A Clinical Approach to Human Anatomy

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Categories: GSI Online LibraryTeaching Effectiveness Award Essays

by Britney Kitamata-Wong, Integrative Biology (Home Department: Optometry)

Teaching Effectiveness Award Essay, 2015

Teaching students to appreciate the practical applications of a course is a challenge faced by instructors in all fields of study. During my first semester teaching Integrative Biology 131L, I encountered a student who changed my perspective of how students perceive this general anatomy lab course. In a final reflection essay this student wrote, “The course was just as I expected, dull memorizing and mostly unpractical knowledge. I see no point in just memorizing the names arbitrarily made up by random people. I wanted actually to learn more of and be tested on the functionality.”

I had always viewed anatomy as the most inspiring class of my undergraduate studies, mainly due to my background working in a clinical optometry setting. While many students showed strong interest, there were no doubt some students who struggled beyond the point of passing the class. I had no idea that some students felt so disconnected from the material. I felt like I had failed to teach my students the value of anatomy and to provide them with the integrative skills necessary to succeed in their future careers. When I was appointed to teach anatomy again in Fall 2014 I was determined to improve my pedagogical approach.

I approached my teaching this second time around from a more clinical perspective, pulling from my patient-care experiences in my optometry clinical rotations. At the start of the semester I polled the class to gauge their interests and confirmed that many of the students were interested in pursuing careers in a medical or health-related field. I structured each of my lectures in a case presentation format starting with patient information, initial signs and symptoms, and applicable visuals. Other than the topic of the lecture, the students were initially given no information about the condition. I then prompted the class to think about what tissues and organ systems may be affected in this disease process. This kept students engaged (and awake) during the lecture portion of the lab. At the end of the lecture, I reviewed differential diagnoses, the final diagnosis, and treatment based on restoring normal anatomy.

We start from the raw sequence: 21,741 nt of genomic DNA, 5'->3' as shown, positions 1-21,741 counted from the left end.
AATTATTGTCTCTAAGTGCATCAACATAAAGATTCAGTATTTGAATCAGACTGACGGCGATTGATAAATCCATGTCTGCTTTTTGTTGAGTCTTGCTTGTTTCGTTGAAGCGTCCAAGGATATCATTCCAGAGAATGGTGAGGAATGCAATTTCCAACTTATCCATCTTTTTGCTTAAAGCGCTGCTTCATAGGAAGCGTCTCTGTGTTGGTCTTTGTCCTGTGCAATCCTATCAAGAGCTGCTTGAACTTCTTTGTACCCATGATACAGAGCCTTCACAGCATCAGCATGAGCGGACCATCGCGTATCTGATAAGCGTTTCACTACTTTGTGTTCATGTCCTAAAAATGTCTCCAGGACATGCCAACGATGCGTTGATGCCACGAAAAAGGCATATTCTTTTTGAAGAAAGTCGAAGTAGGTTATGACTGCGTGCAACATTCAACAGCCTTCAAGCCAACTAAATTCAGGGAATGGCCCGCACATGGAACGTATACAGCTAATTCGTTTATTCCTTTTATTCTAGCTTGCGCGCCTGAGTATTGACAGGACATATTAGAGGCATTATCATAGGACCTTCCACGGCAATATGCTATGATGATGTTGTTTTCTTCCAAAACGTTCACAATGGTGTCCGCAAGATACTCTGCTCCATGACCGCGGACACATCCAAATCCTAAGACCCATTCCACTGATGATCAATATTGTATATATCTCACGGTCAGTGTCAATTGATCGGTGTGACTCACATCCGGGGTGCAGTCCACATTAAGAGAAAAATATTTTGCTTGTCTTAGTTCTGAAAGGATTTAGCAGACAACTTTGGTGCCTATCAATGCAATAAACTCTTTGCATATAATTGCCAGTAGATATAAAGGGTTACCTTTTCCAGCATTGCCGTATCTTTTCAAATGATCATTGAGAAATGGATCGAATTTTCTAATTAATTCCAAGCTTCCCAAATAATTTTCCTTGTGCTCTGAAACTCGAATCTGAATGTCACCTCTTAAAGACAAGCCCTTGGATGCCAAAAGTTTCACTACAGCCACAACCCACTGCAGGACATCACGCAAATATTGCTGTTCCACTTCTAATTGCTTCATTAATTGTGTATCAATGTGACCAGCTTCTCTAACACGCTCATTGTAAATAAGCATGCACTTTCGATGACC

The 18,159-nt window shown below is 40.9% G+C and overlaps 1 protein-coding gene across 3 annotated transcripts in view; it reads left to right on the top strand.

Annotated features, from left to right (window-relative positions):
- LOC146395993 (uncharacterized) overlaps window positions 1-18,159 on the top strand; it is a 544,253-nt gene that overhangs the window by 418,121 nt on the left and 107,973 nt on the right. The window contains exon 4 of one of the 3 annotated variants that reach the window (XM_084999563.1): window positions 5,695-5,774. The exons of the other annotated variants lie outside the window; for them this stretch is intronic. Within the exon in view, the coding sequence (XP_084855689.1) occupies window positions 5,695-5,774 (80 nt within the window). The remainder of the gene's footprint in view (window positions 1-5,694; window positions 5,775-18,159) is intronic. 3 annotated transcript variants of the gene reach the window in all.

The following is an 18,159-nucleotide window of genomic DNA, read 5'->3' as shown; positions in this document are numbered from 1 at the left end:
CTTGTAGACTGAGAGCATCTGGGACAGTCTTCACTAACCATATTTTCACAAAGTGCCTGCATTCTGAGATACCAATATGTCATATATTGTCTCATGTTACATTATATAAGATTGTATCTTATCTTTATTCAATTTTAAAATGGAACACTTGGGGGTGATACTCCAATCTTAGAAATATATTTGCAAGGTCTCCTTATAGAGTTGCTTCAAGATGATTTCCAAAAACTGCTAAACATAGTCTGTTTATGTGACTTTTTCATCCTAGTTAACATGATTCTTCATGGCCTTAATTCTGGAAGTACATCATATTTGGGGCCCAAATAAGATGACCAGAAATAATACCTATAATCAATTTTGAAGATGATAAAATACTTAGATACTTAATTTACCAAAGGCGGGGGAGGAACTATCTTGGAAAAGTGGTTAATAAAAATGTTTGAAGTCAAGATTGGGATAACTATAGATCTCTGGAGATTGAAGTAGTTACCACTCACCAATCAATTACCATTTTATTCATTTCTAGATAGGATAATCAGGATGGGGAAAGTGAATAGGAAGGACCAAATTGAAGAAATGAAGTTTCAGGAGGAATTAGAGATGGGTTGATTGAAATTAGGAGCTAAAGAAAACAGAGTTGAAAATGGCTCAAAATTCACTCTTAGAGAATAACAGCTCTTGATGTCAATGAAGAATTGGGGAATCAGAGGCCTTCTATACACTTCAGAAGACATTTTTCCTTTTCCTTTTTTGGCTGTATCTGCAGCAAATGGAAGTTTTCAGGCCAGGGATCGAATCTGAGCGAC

At first I was unsure if students were fully grasping the concept of case-based lectures. However, as the semester progressed the students became more involved in generating differentials and identifying affected tissues. We covered various cases from connective tissue disorders to retinal vascular occlusions. Many students approached me after class about various conditions they have heard about, opening the floor to more discussion of anatomy and the relevant pathophysiology. Since the UGSIs also seemed very engaged in the cases, I offered them the opportunity to present a case study to the class that they had researched on their own. They did an outstanding job, and I was impressed by their enthusiasm and analytical ability. Compared to the first time I taught the course, the students seemed much more motivated to learn. Even students who initially struggled were able to improve their performance with some support. When final grades were distributed, all my students earned passing marks for the class. Months after the class ended, a student shared with me her experience shadowing at an ophthalmology clinic over winter break. She described a patient with a bulging eye and was able to come up with several differentials. “I was so excited because I was able to identify the problem,” she reports. “And that is because of your cases! Thanks for making lab more interesting!”

Understanding disease all stems from identifying alterations of normal anatomy. By learning each week with a clinical example in mind, students had better motivation and interest in the subject matter. Furthermore teaching students to think more from a clinical perspective strengthened my own clinical skills and understanding of pathophysiology. I have no doubt that my students will succeed in their health careers and will one day be amazing colleagues.